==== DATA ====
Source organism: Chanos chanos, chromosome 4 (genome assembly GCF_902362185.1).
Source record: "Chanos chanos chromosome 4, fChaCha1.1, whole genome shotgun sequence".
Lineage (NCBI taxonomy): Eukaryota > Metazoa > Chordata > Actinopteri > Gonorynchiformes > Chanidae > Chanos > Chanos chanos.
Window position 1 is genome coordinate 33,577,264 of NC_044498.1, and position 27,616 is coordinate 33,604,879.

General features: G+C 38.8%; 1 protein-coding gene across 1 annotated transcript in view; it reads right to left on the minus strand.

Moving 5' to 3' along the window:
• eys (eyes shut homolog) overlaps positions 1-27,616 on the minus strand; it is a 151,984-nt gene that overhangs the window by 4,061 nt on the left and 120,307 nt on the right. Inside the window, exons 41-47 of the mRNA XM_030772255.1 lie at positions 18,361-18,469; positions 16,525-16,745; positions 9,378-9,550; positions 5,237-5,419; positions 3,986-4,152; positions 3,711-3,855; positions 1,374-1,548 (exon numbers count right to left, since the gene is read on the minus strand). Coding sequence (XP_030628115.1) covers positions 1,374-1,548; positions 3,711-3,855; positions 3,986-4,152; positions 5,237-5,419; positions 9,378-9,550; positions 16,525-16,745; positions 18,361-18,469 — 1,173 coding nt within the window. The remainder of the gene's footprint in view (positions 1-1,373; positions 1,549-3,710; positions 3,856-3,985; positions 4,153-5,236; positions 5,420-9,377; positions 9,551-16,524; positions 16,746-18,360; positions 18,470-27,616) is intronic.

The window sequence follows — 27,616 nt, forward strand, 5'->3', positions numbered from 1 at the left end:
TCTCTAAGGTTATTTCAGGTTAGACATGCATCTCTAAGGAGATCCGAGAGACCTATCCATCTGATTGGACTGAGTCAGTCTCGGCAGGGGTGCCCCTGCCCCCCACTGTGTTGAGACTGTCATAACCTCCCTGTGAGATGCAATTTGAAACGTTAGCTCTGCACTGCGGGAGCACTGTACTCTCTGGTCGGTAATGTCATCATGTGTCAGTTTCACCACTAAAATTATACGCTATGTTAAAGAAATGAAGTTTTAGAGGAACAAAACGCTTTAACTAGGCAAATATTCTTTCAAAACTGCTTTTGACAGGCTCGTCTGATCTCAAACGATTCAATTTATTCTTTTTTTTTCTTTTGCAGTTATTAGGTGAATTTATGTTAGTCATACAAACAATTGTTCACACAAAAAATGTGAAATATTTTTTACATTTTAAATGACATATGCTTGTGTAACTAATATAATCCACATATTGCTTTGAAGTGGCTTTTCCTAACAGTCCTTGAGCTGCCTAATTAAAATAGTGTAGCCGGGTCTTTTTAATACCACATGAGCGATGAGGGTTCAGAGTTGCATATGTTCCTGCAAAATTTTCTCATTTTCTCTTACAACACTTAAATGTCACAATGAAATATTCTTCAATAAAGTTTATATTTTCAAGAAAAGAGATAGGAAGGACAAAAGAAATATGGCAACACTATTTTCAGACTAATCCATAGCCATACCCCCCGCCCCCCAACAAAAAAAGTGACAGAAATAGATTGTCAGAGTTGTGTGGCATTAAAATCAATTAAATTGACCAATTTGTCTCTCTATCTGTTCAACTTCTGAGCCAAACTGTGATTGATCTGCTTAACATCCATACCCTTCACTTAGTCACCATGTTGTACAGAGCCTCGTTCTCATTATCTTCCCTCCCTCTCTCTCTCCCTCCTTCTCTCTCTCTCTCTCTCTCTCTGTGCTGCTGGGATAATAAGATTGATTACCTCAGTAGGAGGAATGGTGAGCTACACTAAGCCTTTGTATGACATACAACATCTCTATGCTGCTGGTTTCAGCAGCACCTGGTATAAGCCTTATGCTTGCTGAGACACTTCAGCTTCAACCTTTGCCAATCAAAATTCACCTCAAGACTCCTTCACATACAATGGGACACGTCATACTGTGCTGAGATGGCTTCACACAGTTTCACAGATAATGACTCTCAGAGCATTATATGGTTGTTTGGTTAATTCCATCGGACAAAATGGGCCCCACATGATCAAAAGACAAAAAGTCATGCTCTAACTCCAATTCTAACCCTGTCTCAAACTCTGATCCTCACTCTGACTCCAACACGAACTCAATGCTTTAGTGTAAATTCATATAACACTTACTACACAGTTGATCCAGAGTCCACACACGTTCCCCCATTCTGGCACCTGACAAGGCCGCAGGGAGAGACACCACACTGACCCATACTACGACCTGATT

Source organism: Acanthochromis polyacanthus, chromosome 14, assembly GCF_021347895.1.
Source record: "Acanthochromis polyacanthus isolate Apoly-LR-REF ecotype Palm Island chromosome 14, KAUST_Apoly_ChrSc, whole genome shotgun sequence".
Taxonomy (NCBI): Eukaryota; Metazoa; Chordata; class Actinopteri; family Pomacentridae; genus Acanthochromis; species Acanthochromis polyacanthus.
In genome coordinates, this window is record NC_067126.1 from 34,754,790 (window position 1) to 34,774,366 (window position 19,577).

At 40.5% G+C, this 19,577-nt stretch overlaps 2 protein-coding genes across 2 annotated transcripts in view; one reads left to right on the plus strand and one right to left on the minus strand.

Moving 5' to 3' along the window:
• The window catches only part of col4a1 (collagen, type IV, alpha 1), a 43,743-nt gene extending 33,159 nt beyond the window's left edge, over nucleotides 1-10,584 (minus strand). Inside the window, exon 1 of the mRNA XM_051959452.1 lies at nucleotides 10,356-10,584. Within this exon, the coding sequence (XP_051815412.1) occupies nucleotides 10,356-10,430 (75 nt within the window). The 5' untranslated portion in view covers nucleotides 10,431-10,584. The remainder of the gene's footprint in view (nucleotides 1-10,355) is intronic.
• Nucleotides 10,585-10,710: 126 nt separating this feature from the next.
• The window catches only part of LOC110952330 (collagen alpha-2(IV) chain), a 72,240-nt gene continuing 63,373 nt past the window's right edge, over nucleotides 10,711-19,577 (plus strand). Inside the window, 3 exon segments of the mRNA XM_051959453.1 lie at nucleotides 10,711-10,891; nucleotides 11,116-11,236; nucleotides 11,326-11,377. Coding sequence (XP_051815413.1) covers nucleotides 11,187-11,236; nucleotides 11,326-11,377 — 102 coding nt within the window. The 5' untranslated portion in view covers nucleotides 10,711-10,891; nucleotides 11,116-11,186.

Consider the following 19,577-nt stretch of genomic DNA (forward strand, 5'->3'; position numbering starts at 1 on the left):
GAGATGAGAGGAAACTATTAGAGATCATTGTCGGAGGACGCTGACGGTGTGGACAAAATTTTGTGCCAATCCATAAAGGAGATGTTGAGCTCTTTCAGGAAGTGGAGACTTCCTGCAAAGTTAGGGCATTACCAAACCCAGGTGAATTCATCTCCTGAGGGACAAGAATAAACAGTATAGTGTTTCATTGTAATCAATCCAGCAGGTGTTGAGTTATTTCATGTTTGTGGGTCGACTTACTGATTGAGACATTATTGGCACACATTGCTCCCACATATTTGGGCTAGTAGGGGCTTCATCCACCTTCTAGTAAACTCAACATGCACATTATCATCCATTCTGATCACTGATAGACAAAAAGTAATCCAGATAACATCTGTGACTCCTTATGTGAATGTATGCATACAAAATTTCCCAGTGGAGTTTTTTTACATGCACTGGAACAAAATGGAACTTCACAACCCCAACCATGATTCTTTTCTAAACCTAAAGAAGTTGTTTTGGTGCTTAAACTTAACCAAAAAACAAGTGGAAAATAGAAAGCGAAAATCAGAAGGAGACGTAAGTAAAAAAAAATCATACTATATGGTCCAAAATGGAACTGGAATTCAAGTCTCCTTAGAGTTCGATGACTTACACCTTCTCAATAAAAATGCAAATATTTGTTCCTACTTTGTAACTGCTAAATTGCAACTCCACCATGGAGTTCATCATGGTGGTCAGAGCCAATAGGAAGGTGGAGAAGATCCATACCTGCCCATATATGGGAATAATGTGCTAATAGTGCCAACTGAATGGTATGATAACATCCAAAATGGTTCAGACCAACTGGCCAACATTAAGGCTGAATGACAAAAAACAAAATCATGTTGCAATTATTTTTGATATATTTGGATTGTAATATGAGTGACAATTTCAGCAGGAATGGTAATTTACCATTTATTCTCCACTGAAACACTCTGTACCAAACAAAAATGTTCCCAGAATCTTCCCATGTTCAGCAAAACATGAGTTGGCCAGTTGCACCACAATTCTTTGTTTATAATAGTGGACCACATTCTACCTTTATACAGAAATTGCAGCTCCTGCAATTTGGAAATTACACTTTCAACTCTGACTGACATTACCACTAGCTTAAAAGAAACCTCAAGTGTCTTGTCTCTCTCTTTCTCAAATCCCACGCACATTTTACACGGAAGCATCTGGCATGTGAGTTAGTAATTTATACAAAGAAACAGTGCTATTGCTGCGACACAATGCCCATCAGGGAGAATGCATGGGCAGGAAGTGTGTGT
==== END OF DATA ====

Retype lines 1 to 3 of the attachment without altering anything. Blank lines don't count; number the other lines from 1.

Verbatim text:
Source organism: Chanos chanos, chromosome 4 (genome assembly GCF_902362185.1).
Source record: "Chanos chanos chromosome 4, fChaCha1.1, whole genome shotgun sequence".
Lineage (NCBI taxonomy): Eukaryota > Metazoa > Chordata > Actinopteri > Gonorynchiformes > Chanidae > Chanos > Chanos chanos.